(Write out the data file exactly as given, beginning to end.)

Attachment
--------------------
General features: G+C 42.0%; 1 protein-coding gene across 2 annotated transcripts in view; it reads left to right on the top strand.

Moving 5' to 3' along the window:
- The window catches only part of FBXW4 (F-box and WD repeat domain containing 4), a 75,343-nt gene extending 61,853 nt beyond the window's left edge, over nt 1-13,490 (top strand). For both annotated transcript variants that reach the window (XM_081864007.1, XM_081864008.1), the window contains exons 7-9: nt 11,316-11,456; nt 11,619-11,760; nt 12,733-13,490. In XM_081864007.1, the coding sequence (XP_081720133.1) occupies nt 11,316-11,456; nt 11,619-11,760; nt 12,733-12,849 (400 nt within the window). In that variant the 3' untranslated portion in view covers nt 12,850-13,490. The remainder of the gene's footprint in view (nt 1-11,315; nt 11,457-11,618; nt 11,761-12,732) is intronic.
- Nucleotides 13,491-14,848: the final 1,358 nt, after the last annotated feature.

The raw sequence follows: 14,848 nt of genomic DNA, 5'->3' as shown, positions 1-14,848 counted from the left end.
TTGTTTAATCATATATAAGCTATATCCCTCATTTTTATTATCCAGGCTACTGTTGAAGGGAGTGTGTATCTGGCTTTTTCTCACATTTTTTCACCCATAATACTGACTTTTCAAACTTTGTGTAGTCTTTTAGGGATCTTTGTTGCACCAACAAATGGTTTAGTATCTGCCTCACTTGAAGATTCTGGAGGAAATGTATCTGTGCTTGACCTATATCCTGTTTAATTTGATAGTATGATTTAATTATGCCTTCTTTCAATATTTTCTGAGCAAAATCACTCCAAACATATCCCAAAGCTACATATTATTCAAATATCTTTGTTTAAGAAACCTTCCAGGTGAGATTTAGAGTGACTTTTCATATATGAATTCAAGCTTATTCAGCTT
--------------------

General features: G+C 42.0%; 1 protein-coding gene across 2 annotated transcripts in view; it reads left to right on the top strand.

Moving 5' to 3' along the window:
- The window catches only part of FBXW4 (F-box and WD repeat domain containing 4), a 75,343-nt gene extending 61,853 nt beyond the window's left edge, over nt 1-13,490 (top strand). For both annotated transcript variants that reach the window (XM_081864007.1, XM_081864008.1), the window contains exons 7-9: nt 11,316-11,456; nt 11,619-11,760; nt 12,733-13,490. In XM_081864007.1, the coding sequence (XP_081720133.1) occupies nt 11,316-11,456; nt 11,619-11,760; nt 12,733-12,849 (400 nt within the window). In that variant the 3' untranslated portion in view covers nt 12,850-13,490. The remainder of the gene's footprint in view (nt 1-11,315; nt 11,457-11,618; nt 11,761-12,732) is intronic.
- Nucleotides 13,491-14,848: the final 1,358 nt, after the last annotated feature.

The raw sequence follows: 14,848 nt of genomic DNA, 5'->3' as shown, positions 1-14,848 counted from the left end.
TTGTTTAATCATATATAAGCTATATCCCTCATTTTTATTATCCAGGCTACTGTTGAAGGGAGTGTGTATCTGGCTTTTTCTCACATTTTTTCACCCATAATACTGACTTTTCAAACTTTGTGTAGTCTTTTAGGGATCTTTGTTGCACCAACAAATGGTTTAGTATCTGCCTCACTTGAAGATTCTGGAGGAAATGTATCTGTGCTTGACCTATATCCTGTTTAATTTGATAGTATGATTTAATTATGCCTTCTTTCAATATTTTCTGAGCAAAATCACTCCAAACATATCCCAAAGCTACATATTATTCAAATATCTTTGTTTAAGAAACCTTCCAGGTGAGATTTAGAGTGACTTTTCATATATGAATTCAAGCTTATTCAGCTT